Stu Nahan, 81, the original play-by-play voice of the Flyers, who later was a sports reporter in Los Angeles, died of lymphoma yesterday at his home in the Studio City district of the city.
In 1967, Mr. Nahan joined Gene Hart at WKBS-TV (Channel 48). The two covered 27 of 37 road games in the team's first season and broadcast on radio the third period of most Flyers games at home and away, except on the West Coast.
"We always hoped it wouldn't be a blowout so people would tune in," Mr. Nahan quipped.
He had begun his broadcasting career in radio, doing play-by-play for a minor-league baseball team in Modesto, Calif. His first nightly sports reports were on a television station in Sacramento, Calif.
Mr. Nahan also hosted a children's TV program there as "Skipper Stu." After moving to Philadelphia, he was "Captain Philadelphia" on another children's show, and did play-by-play for the Flyers and the Eagles.
"At Channel 48, I was part of what was known as 'The Crew' that worked with him on
," said Dan Baker, the Phillies' public-address announcer. "He was great with kids. It was a live, in-studio show, and we always had a lot of guests.
"He also was the sports director of the station and would do the sports segment on the news block."
Baker said Mr. Nahan had broadcast Big Five games that weren't part of the Channel 17 package.
As a way of introducing hockey to Philadelphia, Mr. Nahan hosted a show with the cartoon character Peter Puck in which the game was broken down into segments for the viewers' amusement and instruction. Just last weekend, the Toronto Maple Leafs pulled Peter Puck from their vaults after nearly three decades and reintroduced the show to their TV audience.
"Stu kept everything light and funny," said Joe Kadlec, the Flyers' first public-relations executive and the first employee hired by chairman Ed Snider in 1966. "A lot of people don't remember Stu was Captain Philadelphia back then. It's funny, but tonight I was looking at a picture of a game between the New York press and Philly press. Stu was the goalie.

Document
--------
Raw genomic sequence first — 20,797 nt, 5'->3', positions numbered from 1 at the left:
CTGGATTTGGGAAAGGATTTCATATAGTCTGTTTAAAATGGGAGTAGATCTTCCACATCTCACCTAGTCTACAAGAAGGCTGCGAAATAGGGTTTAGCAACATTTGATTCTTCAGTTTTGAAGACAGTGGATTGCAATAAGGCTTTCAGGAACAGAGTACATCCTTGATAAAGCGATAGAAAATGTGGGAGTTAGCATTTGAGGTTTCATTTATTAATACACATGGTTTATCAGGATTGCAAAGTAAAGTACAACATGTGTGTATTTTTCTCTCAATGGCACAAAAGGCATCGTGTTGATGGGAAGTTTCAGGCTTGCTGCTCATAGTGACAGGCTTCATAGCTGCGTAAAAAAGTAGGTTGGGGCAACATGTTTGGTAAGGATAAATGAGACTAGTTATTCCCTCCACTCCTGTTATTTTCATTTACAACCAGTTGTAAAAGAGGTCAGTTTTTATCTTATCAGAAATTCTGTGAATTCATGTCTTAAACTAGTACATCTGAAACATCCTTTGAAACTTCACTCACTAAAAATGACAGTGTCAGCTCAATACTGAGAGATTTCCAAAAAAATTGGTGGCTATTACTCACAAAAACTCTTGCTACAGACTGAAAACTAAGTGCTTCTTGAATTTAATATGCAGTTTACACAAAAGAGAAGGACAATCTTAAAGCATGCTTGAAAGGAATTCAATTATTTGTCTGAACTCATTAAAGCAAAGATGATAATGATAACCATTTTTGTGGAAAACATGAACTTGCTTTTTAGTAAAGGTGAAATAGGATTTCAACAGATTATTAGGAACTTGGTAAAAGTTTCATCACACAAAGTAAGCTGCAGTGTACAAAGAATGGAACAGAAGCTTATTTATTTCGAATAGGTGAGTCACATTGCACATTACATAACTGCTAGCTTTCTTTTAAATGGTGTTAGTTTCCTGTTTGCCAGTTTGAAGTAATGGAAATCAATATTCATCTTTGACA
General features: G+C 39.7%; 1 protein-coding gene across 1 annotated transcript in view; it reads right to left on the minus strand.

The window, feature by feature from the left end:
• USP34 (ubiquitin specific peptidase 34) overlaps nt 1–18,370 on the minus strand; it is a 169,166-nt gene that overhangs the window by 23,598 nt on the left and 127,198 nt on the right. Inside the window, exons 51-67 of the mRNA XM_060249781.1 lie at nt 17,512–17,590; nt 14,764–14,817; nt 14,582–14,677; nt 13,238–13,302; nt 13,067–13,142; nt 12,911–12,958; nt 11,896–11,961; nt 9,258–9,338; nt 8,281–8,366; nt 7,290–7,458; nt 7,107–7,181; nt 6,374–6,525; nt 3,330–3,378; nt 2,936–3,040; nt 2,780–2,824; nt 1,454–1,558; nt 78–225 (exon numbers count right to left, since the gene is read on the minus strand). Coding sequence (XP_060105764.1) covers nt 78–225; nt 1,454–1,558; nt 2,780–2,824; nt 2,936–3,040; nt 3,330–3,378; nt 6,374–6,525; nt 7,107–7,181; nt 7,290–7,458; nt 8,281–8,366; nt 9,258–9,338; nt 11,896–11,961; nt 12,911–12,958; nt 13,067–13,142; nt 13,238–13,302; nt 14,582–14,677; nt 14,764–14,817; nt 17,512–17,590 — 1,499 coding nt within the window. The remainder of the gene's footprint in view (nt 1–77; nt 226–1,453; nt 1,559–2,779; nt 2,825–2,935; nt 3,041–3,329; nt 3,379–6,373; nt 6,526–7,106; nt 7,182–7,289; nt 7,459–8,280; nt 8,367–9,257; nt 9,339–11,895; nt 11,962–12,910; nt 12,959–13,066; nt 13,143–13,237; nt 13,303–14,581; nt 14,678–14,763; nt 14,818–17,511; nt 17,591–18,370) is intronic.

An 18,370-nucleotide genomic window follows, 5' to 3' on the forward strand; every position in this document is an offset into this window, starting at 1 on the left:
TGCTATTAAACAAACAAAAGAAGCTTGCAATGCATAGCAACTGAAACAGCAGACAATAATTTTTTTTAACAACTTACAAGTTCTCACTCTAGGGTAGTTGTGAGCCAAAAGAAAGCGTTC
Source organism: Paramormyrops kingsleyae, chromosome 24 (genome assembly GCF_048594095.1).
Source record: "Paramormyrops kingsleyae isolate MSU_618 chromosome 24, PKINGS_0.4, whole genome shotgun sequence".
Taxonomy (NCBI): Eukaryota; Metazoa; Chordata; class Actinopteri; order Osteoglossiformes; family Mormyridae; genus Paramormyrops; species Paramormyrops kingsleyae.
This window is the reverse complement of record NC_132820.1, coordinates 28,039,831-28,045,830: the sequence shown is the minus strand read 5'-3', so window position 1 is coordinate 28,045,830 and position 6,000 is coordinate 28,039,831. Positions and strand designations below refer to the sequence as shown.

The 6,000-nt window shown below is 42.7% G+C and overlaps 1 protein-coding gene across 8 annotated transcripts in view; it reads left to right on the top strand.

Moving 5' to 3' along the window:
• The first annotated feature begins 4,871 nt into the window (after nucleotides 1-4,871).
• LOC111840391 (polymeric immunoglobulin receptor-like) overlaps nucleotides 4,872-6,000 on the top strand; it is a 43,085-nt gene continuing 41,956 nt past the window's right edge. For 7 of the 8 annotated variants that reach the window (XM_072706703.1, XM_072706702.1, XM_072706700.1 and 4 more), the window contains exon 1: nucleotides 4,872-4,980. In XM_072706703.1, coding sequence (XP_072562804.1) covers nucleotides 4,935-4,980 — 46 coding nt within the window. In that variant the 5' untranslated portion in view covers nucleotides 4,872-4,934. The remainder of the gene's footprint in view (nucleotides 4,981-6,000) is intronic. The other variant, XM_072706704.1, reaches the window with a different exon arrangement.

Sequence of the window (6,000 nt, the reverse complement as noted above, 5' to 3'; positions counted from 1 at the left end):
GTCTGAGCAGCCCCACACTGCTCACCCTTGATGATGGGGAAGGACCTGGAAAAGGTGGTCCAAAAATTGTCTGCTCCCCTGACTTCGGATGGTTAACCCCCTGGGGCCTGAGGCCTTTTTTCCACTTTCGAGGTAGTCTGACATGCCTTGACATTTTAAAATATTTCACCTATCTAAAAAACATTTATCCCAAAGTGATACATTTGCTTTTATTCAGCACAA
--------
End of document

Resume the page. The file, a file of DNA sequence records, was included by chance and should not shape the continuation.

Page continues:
"Stu and Gene introduced hockey to Philadelphia," said Kadlec, who retired after 40 years with the Flyers and is one of their community ambassadors.
In Philadelphia, Mr. Nahan also was the play-by-play voice for CBS television during the NHL's
Game of the Week
in 1967, when the league expanded from six to 12 teams. He became the voice of the Los Angeles Kings in 1973.
He landed bit roles in Hollywood, appearing as a sportscaster in
in 1976 and as himself in
Fast Times at Ridgemont High
in 1982. Mr. Nahan had a nearly 20-year career with KABC, KXTA and KFWB and had done Dodgers pregame telecasts in recent years.
The Los Angeles native moved at age 2 with his mother to Canada, where he grew up playing hockey and was a star goalie at McGill College in Montreal. He signed a contract with the Maple Leafs in 1946 and was assigned to the minor-league Los Angeles Monarchs. When the Monarchs folded in 1952, his pro hockey career was over.
Mr. Nahan is survived by his wife, Sandy; sons Mick and K.C.; daughter Kathleen Derington; six grandchildren; and seven great-grandchildren.